There are four types of rules:
@exclude in Violentmonkey.
It is recommended to use
@exclude-match rather than
@exclude because the match rules are safer and more strict.
@match defines a URL matching rule.
@exclude-match defines a match rule but used to exclude the matched URLs, similar to
For more details, see Match Patterns for Chrome extensions.
Note that match patterns only work on scheme, host and path, i.e. match patterns always ignore query string and hash.
Since Violentmonkey v2.10.4, some additional rules are accepted:
- the scheme part accepts
- the host part accepts wildcards (
*) at any position, e.g.
- the host part accepts
.tldto match any top level domain suffix.
// @match *://*/* // @exclude-match *://*.tk/*
@exclude rule can be one of the following:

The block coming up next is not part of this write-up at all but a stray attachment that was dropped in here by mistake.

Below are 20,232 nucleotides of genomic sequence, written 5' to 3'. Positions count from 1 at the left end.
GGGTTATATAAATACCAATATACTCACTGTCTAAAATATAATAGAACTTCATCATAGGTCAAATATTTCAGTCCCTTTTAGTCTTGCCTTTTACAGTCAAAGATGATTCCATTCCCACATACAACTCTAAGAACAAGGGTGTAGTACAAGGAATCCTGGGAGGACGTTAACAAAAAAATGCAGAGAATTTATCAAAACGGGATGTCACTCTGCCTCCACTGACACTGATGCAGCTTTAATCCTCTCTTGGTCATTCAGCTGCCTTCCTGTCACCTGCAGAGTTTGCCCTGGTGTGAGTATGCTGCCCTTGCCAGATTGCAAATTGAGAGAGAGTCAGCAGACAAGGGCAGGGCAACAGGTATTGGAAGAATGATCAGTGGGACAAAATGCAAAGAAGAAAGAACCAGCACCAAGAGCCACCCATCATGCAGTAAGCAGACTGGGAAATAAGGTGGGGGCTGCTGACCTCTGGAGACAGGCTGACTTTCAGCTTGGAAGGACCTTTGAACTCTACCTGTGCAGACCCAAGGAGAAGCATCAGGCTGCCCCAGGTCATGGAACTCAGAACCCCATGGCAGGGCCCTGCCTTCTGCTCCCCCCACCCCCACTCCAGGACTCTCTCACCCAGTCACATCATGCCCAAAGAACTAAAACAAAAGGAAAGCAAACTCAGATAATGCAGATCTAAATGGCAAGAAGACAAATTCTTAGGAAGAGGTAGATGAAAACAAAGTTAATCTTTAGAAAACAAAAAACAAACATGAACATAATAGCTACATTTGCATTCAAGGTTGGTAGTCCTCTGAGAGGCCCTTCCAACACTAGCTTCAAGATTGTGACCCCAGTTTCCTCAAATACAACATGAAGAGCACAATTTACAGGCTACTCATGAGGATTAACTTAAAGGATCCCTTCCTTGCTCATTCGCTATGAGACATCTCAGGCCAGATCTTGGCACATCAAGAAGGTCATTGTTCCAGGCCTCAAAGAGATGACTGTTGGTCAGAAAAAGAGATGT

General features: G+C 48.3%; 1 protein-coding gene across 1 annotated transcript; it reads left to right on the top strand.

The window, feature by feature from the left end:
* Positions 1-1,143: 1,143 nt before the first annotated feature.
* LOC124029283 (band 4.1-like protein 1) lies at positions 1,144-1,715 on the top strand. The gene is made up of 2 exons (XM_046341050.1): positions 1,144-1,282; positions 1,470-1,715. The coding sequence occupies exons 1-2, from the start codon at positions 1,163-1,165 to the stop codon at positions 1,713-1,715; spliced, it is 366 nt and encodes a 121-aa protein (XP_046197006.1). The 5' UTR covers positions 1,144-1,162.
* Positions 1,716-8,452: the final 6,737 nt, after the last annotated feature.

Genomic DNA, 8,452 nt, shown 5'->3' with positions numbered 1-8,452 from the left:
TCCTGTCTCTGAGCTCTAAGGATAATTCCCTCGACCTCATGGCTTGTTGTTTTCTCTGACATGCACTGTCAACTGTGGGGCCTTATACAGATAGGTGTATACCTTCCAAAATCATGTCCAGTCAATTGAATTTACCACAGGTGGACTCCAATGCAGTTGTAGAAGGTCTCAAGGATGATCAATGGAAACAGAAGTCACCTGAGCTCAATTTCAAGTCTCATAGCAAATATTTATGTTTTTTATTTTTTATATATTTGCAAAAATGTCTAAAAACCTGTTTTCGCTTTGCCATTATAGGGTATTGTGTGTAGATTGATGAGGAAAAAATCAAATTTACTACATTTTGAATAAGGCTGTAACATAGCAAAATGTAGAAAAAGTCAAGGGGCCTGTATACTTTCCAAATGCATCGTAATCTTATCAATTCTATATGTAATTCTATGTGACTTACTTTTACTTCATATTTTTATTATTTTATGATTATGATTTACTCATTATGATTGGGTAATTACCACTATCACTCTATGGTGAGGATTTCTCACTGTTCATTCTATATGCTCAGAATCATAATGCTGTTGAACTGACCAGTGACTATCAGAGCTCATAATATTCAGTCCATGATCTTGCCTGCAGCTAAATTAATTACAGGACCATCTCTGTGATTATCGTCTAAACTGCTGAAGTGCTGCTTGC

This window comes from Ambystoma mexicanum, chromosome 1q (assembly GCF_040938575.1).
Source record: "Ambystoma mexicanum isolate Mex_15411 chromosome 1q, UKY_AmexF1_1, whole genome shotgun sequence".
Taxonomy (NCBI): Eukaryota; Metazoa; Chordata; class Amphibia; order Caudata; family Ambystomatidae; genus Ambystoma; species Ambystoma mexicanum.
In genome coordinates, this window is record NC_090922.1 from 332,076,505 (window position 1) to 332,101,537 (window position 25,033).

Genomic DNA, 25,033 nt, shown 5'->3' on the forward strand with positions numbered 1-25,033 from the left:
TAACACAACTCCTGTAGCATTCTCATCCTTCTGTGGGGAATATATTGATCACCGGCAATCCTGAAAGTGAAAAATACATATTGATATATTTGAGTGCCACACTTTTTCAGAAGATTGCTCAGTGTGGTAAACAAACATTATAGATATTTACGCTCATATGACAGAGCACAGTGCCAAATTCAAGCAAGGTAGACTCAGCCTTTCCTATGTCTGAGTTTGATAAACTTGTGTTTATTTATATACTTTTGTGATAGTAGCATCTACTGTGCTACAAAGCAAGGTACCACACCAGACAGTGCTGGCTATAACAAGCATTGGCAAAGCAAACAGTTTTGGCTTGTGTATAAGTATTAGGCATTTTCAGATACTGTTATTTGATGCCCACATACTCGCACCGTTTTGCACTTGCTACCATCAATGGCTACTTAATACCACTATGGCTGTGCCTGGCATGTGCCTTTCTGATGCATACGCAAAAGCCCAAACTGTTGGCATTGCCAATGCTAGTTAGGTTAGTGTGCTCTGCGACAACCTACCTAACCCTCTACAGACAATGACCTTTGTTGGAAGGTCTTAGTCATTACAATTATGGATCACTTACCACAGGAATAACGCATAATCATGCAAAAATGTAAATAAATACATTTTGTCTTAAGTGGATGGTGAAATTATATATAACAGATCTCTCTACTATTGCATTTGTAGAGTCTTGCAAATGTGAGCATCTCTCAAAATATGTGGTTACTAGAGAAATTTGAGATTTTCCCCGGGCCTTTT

a normal string
If the string does not start or end with a slash (
/), it will be used as a normal string.
If there are wildcards (
*), each of them matches any characters.
https://www.google.com/*matches the following:
but not the following:
If there is no wildcard in the string, the rule matches the entire URL.
The host part accepts
.tldto match top level domain suffix.
a regular expression
If the string starts and ends with a slash (
/), it will be compiled as a regular expression.
/\.google\.com[\.\/]/matches the following:
// @include * // @include https://www.google.com/* // @include /\.com\.hk\// // @exclude https://www.google.com/exact/url
In short, a script will execute if it matches any
@include rule and does not match any
Here is the long version:
- If any
@excluderule matches, the script does not match.
- Otherwise if any
@matchrule is defined, the script matches only if some of the
- If no
@matchrule is defined, we fallback to
@includerules and the script matches only if some of the
- If neither
@includerule is defined, the script is assumed to match.